This past week’s gaming again saw me able to participate in two games during one evening of Army Group York club action at Comic Store West -- both set in Asia.
First, our own Iron Ivan Keith set up a 28mm Point Blank “Get to the Choppah!” scenario set in Vietnam. In the scenario, Keith and I each commanded a squad of U.S. soldiers trying to get to an LZ, pop some smoke, and escape on the chopper that would come to fetch us before we were slaughtered by the rapidly advancing NVA troops under the command of Zach and Al.
Getting from the table edge to the LZ in the center of the gaming area certainly looked easy enough. It proved to be anything but. While Keith charged his squad forward toward the LZ on the right, I made my advance more slowly and when Zach’s troops popped up close by, I ended up spending a lot of time trying to keep them from mowing down my squad (translation- I ran for cover and started using my activations to open fire instead of staying mobile.)
Thankfully I met with early die-rolling success and was able to take out Zach’s MG team. This probably made me a little overconfident, however, and when I decided to “take the fight” to the enemy with one of my guys, he was promptly cut down in a hail of AK fire.
Meanwhile, up on the hill, Keith was under heavy pressure from Al’s troops approaching from the opposite table edge. Keith’s machine-gunner kept losing his assistants, and as soon as a new squaddie would take over those duties, he’d be cut down. They weren’t even lasting as long as Spinal Tap drummers.
With Keith under heavy pressure, I finally decided to get the lead out (no pun intended) and managed to set up defensive positions to the left of the LZ while Keith popped a smoke canister and held down the right. When the chopper arrived there were some hairy moments as we got all but one of our wounded on-board and Zach and Al poured all manner of small arms and RPG fire at our ride, but eventually we were able to take to the air and get away.
I very much enjoy these little Point Blank games Keith runs because his tables always look great, and the rules (which, disclaimer, I helped play-test and in which I am mentioned) lend themselves to quick, exciting games with lots of tactical choices. If you’re looking for squad-based rules for mid-20th century and later combat that you can play without needing a lot of time or figures, Point Blank is really worth checking out.
For our second game we cleared out the chopper, some trees and a hill from Keith’s set-up and tossed on a bridge over the river and my feudal Japanese village. Voila! We’ve instantly traveled from 1970’s South-East Asia to Edo-period Japan.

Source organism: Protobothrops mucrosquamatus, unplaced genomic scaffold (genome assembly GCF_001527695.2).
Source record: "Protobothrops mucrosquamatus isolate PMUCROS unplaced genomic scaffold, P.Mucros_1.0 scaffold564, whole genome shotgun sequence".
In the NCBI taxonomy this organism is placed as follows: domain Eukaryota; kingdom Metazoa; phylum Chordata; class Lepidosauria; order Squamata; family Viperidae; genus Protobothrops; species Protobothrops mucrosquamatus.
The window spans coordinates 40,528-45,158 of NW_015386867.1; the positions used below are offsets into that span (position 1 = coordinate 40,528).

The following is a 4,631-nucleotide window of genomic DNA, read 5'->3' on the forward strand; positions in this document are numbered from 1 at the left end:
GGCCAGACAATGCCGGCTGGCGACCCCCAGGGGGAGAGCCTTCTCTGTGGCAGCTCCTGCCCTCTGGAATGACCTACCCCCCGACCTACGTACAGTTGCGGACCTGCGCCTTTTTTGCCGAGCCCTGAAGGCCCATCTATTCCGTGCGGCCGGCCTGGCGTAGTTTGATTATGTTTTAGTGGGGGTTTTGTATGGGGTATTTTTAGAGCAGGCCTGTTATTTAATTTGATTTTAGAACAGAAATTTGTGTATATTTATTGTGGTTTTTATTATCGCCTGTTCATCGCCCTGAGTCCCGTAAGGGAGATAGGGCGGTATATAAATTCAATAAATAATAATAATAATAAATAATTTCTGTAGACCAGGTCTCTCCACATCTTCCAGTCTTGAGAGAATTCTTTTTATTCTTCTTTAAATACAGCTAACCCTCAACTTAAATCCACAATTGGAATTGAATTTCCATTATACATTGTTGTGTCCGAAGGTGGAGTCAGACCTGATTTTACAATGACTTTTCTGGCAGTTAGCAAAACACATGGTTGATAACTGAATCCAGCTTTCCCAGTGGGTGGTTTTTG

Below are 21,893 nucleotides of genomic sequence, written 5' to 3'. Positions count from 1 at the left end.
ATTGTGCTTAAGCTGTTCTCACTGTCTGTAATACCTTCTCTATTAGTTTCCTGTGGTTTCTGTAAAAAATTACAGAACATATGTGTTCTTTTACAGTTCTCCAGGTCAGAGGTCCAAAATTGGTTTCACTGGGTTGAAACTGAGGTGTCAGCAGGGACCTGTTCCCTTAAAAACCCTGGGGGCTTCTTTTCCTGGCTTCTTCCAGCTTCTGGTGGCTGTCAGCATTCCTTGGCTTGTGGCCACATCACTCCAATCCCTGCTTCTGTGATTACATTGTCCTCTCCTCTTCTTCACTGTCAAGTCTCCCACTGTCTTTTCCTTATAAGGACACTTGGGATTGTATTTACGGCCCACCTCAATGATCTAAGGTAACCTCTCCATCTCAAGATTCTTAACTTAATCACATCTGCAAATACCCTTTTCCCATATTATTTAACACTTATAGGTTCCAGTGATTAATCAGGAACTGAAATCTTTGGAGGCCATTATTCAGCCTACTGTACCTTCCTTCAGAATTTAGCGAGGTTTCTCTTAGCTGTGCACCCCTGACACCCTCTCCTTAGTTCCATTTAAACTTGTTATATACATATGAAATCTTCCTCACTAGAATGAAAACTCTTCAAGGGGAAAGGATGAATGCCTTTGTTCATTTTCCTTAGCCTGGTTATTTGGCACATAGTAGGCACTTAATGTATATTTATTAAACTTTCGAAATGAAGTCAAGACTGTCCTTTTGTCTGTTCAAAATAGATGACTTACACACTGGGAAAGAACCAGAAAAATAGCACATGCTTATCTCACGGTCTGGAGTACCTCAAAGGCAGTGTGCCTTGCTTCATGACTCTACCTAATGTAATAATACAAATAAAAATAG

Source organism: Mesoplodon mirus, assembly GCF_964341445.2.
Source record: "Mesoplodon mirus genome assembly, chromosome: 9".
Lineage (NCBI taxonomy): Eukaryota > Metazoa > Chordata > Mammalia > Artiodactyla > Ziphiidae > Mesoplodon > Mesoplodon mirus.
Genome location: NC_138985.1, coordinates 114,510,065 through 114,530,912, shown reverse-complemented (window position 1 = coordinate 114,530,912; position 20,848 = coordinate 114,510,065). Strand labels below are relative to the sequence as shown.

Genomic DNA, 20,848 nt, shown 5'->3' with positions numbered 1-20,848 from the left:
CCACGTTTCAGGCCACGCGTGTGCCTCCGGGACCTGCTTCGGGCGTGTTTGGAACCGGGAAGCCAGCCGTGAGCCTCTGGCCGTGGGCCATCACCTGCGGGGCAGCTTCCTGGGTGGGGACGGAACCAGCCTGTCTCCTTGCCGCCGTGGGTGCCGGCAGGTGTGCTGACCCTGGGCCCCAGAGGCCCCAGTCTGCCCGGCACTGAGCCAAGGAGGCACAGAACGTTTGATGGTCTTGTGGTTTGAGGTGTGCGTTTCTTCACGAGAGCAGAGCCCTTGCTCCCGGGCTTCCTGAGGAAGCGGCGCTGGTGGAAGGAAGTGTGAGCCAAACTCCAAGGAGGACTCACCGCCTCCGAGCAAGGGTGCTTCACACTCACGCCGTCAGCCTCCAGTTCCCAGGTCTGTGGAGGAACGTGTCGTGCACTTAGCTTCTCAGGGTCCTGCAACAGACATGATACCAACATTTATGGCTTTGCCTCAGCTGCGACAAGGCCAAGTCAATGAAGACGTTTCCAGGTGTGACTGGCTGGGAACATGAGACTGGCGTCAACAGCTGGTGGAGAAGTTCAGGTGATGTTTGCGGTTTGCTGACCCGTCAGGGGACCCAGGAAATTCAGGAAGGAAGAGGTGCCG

If you’ve read my review of Osprey’s Ronin rules, you know that the club had a blast with them, and it is now our “Samurai Skirmish” rule-set of choice. Unlike that game, which had six players pitting buntais of seven figures each against each other, tonight’s game was intended to be more of a “game of duels” with each player controlling only 1 or 2 models. While Ronin could handle such a game, it would be over pretty quick, so instead Zach modified the Gloire! rules to have more of a Japanese flavor. The result was a very enjoyable game.
Zach’s scenario had two ronin swordsmen (played by Dieter and Keith) facing off in the center of a small village when a Shogunate magistrate (yours truly) along with his personal assistants and a local samurai (played by Al) show up to enforce the Shogun’s anti-dueling law.
In the Army Group York way, both sides charged into battle without much in the way of preliminaries. My magistrate paired off early with Dieter’s ronin, while Al’s samurai tackled Keith’s outlaw. My match with Dieter was very evenly matched as our skill-sets were similar, as were our attributes. While Dieter was able to land a serious blow to a leg early on, the ability of one of my assistants to leap in front of the blade and take it himself kept me from being crippled and probably killed shortly thereafter.
As I fought with Dieter, Keith carved up my teammate Al’s samurai to even up the numbers a little bit. Then things took a really nasty turn when, in one multi-attack combat phase right after he had succeeded in pushing my magistrate back a few inches, Dieter managed to land killing blows against both of my assistants. My magistrate now stood alone.
Dieter’s ronin closed first, but between a number of hits I and my assistants had already scored on him, he was significantly weakened. I successfully parried his initial attacks and then went in for the kill, taking him out with a massive hit to the torso after just missing the chance to lop off an arm. Keith’s ronin was also a little banged up from his tussle with Al’s samurai, but finishing him off with one blow seemed unlikely absent a combination of poor rolling on his part and excellent rolling on mine. Fate was with me this day, however, and once again I was able to land a devastating blow Keith weakened torso that sent him to the ground. In the end I was the only survivor, but the Shogun’s law had been enforced.
This was my first time playing any version of Gloire! and it was a lot of fun. The rules allow you to make a variety of characters with differing skills and attributes that provide a lot of flavor, and then you do get the feel of a duel as you land and take hits that slowly degrade each player’s fighting ability. At the end of the game we all agreed that we had achieved a rarity in the club – broad agreement on the best rule-sets for three different types of game set in the same location/era: Modified Gloire! for individual “dueling” scenarios in feudal Japan, Ronin for larger skirmish actions, and Peter Pig’s Battles in the Age of War for “big battle” action where armies come to blows.